In December I print up a one month/one page calendar for the upcoming year. Any time I see a call for submission from a literary journal that I think might be an especially good fit for a story I’m working on, or one that is ‘resting’ in a file, I enter it in the calendar.
I’m a slow writer. It takes me months and sometimes even years to finish a story. I know I’m not going to make most of these deadlines, so why do I bother to keep a record?
Because each time I’m sure that I’m going to finish the story and send it in – the story feels so right for the journal, that I can’t bear the thought of not finishing it.
But when I get to work, something happens… All the fault lines and weaknesses, which I’ve been unable to see for weeks and months in the writing of the story, suddenly seem glaringly obvious. The deadline jolts me into seeing the story differently, into reading more critically. It gives me the eye of an editor. I’ll discover connections I hadn’t noticed before, and new, less obvious, more interesting, perspectives to my characters or plot lines. I’ll cut, cut more, add, shift things around. I press on, still convinced I’m going to make the deadline.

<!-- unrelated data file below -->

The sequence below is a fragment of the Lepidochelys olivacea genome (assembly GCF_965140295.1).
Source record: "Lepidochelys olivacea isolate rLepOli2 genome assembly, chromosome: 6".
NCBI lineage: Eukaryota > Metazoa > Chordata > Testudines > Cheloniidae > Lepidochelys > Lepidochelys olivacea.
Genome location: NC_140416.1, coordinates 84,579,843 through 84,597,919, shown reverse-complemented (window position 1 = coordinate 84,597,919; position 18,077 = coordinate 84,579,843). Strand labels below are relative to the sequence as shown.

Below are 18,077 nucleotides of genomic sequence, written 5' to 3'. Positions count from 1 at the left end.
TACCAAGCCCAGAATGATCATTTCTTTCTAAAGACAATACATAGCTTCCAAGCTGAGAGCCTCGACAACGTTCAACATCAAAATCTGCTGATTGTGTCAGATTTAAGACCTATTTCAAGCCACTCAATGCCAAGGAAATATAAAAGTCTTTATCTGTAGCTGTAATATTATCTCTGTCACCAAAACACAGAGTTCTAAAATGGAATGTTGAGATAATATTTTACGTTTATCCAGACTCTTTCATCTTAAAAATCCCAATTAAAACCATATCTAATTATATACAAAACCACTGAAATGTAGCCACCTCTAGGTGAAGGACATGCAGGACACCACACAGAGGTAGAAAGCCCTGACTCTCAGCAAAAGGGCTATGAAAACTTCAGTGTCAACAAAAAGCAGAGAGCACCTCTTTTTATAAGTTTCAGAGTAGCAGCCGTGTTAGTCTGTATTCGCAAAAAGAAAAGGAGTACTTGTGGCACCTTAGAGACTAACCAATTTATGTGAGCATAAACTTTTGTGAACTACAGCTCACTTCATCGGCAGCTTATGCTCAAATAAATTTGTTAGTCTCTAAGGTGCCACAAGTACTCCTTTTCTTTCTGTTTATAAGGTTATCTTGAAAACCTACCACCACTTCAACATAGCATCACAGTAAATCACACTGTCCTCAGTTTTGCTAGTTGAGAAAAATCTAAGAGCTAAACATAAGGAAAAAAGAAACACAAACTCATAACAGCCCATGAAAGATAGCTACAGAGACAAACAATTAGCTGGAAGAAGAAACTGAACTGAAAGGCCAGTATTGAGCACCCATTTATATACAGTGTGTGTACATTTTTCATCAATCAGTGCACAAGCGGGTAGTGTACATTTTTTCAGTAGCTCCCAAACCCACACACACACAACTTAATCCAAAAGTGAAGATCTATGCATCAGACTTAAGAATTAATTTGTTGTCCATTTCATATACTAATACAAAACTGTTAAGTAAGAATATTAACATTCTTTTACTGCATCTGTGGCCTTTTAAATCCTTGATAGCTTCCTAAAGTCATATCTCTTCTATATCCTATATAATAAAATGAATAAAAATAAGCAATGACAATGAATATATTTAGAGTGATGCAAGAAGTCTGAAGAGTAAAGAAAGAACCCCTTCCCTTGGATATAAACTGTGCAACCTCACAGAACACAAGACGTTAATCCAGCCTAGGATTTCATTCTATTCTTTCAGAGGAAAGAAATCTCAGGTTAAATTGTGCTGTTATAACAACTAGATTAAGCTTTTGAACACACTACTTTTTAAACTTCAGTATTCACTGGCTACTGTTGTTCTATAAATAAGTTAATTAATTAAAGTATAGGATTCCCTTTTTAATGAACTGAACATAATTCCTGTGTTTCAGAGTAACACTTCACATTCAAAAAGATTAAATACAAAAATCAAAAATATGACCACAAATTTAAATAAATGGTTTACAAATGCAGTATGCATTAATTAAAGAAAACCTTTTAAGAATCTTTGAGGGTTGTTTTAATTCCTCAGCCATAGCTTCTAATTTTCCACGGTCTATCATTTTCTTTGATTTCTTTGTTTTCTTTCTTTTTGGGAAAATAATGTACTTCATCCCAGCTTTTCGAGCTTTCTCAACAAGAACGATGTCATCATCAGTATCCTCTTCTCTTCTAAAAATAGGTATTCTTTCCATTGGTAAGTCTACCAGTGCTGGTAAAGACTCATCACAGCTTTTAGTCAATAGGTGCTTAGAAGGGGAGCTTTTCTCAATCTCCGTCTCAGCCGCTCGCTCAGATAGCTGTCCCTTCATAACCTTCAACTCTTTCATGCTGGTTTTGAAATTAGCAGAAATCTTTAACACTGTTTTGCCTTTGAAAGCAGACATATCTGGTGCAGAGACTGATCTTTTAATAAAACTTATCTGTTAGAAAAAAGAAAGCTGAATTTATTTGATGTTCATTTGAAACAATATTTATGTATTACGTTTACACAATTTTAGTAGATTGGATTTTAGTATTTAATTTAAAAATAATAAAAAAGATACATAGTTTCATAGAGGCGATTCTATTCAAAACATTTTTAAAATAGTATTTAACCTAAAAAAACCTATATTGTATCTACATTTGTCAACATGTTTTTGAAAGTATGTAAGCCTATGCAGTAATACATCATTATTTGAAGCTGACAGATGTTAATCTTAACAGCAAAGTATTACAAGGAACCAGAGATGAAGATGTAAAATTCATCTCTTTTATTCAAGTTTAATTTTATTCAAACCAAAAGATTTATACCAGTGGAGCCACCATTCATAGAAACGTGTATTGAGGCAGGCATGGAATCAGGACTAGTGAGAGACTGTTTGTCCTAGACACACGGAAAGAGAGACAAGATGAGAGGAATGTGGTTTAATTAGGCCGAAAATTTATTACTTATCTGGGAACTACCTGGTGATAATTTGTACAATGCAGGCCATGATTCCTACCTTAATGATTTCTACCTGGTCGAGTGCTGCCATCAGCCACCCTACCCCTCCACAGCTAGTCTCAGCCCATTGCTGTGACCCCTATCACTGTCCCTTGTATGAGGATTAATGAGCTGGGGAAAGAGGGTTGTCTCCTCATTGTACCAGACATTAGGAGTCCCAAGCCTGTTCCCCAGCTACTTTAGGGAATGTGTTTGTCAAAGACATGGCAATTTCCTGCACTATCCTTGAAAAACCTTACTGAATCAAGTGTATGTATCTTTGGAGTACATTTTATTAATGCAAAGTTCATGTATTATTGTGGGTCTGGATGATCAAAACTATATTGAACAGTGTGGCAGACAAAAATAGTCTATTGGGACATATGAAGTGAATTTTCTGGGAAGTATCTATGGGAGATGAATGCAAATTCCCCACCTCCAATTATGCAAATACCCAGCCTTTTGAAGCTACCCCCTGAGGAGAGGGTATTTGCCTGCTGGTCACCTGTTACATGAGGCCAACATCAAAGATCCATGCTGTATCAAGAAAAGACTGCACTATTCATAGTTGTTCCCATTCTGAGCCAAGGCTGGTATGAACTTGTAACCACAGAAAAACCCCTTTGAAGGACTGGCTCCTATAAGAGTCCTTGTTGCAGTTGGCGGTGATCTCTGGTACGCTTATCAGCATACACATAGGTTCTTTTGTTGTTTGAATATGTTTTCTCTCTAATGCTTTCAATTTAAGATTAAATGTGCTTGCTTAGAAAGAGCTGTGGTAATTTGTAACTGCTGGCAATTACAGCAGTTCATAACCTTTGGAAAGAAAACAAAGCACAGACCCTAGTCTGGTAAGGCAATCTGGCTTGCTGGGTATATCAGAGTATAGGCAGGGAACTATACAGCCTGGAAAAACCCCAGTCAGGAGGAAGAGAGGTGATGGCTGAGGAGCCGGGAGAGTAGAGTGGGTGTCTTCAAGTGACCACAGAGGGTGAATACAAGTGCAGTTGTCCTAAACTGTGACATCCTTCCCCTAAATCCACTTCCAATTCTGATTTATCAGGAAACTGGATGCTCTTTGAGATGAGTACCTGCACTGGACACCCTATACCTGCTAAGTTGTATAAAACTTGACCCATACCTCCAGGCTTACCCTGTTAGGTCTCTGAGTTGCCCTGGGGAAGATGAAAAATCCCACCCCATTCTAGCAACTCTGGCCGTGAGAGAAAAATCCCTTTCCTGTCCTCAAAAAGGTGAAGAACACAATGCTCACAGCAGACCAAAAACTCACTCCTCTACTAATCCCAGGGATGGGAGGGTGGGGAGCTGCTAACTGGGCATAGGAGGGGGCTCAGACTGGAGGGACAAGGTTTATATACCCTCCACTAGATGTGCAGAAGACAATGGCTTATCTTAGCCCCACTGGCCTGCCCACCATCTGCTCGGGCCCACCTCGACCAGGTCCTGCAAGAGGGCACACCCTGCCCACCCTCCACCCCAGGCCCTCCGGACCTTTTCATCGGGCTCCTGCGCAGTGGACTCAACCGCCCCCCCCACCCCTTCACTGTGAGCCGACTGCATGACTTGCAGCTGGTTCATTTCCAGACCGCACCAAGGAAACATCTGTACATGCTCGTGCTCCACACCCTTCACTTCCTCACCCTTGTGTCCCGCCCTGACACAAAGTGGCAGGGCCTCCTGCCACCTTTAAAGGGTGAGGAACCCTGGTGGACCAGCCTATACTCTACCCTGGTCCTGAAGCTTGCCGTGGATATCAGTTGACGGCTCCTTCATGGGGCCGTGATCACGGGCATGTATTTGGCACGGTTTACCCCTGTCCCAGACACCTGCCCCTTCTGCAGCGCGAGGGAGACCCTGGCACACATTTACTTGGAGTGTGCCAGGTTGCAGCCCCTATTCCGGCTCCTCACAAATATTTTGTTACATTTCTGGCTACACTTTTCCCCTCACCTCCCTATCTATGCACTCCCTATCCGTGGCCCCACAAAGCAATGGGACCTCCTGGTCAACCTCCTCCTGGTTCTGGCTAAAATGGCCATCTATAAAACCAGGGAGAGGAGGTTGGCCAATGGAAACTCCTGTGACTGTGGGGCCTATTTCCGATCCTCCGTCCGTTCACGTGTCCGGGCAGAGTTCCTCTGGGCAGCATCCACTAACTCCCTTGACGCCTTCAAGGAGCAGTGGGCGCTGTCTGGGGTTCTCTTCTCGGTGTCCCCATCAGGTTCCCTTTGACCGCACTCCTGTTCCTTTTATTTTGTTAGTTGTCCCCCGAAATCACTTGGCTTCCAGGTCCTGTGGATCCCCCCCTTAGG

Sometimes I make a deadline, but more often I miss them, like I missed the ones last week (two for Thursday, one for Friday). I didn’t send the story in because I’d discovered something new in it that I really want to develop. Missing the deadline is not so important. The main thing is that I’ve moved my story into the next phase.
“I love deadlines. I love the whooshing noise as they go by.” (Douglas Adams in “The Salmon of Doubt”)